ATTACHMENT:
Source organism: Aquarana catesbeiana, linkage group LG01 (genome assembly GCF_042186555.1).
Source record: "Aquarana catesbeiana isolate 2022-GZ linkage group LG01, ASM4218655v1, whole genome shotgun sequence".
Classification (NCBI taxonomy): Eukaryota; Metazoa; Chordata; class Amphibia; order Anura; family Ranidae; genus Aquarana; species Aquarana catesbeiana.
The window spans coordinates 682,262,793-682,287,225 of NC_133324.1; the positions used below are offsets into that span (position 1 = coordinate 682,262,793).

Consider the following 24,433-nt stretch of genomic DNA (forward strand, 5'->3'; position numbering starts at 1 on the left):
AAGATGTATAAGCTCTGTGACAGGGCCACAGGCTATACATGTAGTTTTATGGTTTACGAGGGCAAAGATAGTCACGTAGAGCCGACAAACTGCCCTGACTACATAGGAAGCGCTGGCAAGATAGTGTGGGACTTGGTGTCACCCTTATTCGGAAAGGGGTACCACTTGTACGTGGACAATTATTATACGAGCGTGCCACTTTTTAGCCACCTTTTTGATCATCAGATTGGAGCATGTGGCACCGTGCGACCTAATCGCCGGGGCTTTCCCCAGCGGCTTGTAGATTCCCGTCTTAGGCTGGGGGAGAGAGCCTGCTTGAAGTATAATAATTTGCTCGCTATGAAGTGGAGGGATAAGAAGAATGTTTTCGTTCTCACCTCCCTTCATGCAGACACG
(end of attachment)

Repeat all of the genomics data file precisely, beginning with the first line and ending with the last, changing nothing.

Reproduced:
Source organism: Aquarana catesbeiana, linkage group LG01 (genome assembly GCF_042186555.1).
Source record: "Aquarana catesbeiana isolate 2022-GZ linkage group LG01, ASM4218655v1, whole genome shotgun sequence".
Classification (NCBI taxonomy): Eukaryota; Metazoa; Chordata; class Amphibia; order Anura; family Ranidae; genus Aquarana; species Aquarana catesbeiana.
The window spans coordinates 682,262,793-682,287,225 of NC_133324.1; the positions used below are offsets into that span (position 1 = coordinate 682,262,793).

Consider the following 24,433-nt stretch of genomic DNA (forward strand, 5'->3'; position numbering starts at 1 on the left):
AAGATGTATAAGCTCTGTGACAGGGCCACAGGCTATACATGTAGTTTTATGGTTTACGAGGGCAAAGATAGTCACGTAGAGCCGACAAACTGCCCTGACTACATAGGAAGCGCTGGCAAGATAGTGTGGGACTTGGTGTCACCCTTATTCGGAAAGGGGTACCACTTGTACGTGGACAATTATTATACGAGCGTGCCACTTTTTAGCCACCTTTTTGATCATCAGATTGGAGCATGTGGCACCGTGCGACCTAATCGCCGGGGCTTTCCCCAGCGGCTTGTAGATTCCCGTCTTAGGCTGGGGGAGAGAGCCTGCTTGAAGTATAATAATTTGCTCGCTATGAAGTGGAGGGATAAGAAGAATGTTTTCGTTCTCACCTCCCTTCATGCAGACACG